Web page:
Back in July last year, Mahindra 2 Wheelers inaugurated a state-of-the-art Research and Development centre in Pune consisting a team of about 175 young engineers led by the feisty PS Ashok, who has been handling the automotive R&D for Mahindra & Mahindra and has the Maxximo and Gio automobiles to his credit. The decision to establish its own R&D centre for Mahindra 2 Wheelers came after the Stallio didn’t quite stir up the segment for Mahindra.
Not the one to be bogged down, Mahindra 2 Wheelers has taken the right initiative and set up its own development house instead of roping in another movie star to endorse its products, a step that shall present the company with incredible advantages in the coming years as can be seen from the very first result of the new R&D department, the Mahindra Pantero – a 110cc motorcycle plying in the volume segment.
Design & Styling:
At first glance, many would simply discount it for a rebadged Mahindra Stallio, but delve deeper into the underpinnings of the motorcycle and it is clear that barring the cosmetic similarities, the Pantero is a brand-new product built from the ground up by the Indian bike-maker. On the outside, the Pantero takes the basic design of body panels and fuel tank from the Stallio with the large front bikini fairing housing LED pilot lamps (three on each side) and the headlight.
Having scrapped the Stallio project in totality, the R&D division at Mahindra 2 Wheelers has made sure to not only iron out the glitches that came to fore on the previous model but also gone a step ahead and bettered it in every department crucial to the commuter segment. For instance, the fuel tank although still a bit narrow, like on the Stallio, is now aided by a longer (774mm, longest-in-class), flatter and a bit wider seat, making for a comfortable riding stance.
Couple that to the feet-forward placing of the rider foot pegs, and the ergonomic geometry is dead right for city commutes. A closer look and it is telling that the overall built quality and finish on the Pantero is not just better than what we saw on the Stallio but on par with the current competition in the 110cc class of motorcycles.
The paint quality is well finished and there are no shoddy panel gaps or dodgy weld spots visible on the outside. The full digital display console upfront comprises a tachometer, speedometer, fuel meter and tell-tale lights. While the console is up to the task, the switchgear quality on the chrome-laden bars could be improved to gel with the overall finish of the Pantero.
The indigenously developed 4-stroke, 110cc, air-cooled, SOHC sloper mill is mated to an all-new 4-speed transmission with an all-up shift pattern. The 8.6PS of power let out at 7,500rpm and 8.5Nm of torque available low down from 5,500rpm is transferred to the rear wheel via a final chain drive.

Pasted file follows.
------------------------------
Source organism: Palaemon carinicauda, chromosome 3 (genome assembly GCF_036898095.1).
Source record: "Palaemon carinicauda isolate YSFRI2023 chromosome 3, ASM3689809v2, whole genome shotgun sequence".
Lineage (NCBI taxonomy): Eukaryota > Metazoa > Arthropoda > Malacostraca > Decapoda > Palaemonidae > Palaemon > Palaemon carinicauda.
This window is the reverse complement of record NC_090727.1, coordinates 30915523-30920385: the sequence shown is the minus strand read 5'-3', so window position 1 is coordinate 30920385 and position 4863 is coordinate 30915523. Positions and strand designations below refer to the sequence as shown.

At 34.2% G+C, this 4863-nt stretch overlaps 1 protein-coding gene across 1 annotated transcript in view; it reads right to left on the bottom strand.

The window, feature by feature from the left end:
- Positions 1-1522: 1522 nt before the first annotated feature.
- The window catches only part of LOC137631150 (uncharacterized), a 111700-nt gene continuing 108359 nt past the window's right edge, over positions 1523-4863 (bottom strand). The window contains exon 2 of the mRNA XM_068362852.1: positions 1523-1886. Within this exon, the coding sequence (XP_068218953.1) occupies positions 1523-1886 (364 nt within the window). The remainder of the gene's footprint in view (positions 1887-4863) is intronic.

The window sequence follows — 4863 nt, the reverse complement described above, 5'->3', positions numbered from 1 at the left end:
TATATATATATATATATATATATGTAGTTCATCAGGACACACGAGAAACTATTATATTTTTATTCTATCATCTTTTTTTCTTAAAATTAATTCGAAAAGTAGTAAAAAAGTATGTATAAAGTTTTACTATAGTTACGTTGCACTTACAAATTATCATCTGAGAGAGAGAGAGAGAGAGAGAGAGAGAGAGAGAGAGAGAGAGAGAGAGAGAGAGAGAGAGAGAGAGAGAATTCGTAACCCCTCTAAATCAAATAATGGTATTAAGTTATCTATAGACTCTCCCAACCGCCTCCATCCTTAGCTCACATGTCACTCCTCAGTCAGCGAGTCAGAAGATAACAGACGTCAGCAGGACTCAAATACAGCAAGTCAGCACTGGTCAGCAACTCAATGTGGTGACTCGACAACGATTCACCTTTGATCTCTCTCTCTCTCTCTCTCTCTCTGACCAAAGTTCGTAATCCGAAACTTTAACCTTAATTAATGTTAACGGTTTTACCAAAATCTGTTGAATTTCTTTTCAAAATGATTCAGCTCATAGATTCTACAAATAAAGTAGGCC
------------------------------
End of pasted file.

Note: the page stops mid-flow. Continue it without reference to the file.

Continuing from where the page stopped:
The basic engine architecture like the bore x stroke is identical to the Stallio, but it now boasts of MCI-5 engine tech, which stands for Micro Chip Ignited 5 Curve setup that aids in improving low-end torque and overall efficiency of the 110cc engine. Benefits of which are visible in the way the motorcycle lugs effortlessly from 15km/h all the way up to 70km/h in fourth gear.
While Mahindra claims an ARAI fuel efficiency figure of 79.4kmpl, we shall soon let our test find out what the bike is capable of. But in the short ride that we had, the motor felt peppy and much refined in its new guise though at higher revs the engine does feel a bit loud when compared to rivals and there is scope for improvement in reducing the overall noise and harshness from the motor.
Looking after the dynamics of the Pantero is an all-new double cradle frame which is 1.87kg lighter while offering improved rigidity and revised mounting points for the engine. Unlike the two-point mounting seen on the Stallio, the engine is fixed into the new frame on a three-point mounting on the Pantero for a more robust holding.
Telescopic suspension ake care of damping upfront while coil spring adjustable twin shock absorbers do the duty on the rear. Set up brilliantly to take over bumpy roads without upsetting the balance and handling of the motorcycle, the suspension components offer a plush ride without compromising the Pantero’s road manners.
Fairly well-drawn wheelbase of 1265mm endows the Pantero with good stability but the employment of an archaic tubular swingarm instead of a box section unit, which is a norm on today’s motorcycles, is a bit disappointing. The 130mm brakes too could be bettered as under emergency braking they feel like they can use some more bite in them. The MRF Nylogrip tyres on the neatly designed 18-inch five-spoke wheels offer excellent grip levels and play a vital role in the Pantero’s handling dynamics.
To sum it up, the Mahindra Pantero is not just a meek update to the Stallio but an all-new motorcycle on the inside from the Indian bike-maker. While the usual drill is to change the clothing while carrying forward the existing skeleton, Mahindra 2 Wheelers has done the exact opposite by maintaining the same exterior make up to keep costs low while building an all-new motorcycle underneath the bodywork resulting in a product that is that is on par with its rivals. Less frills, more substance seems to be the mantra for Mahindra 2 Wheelers and we are in accord with this principle.
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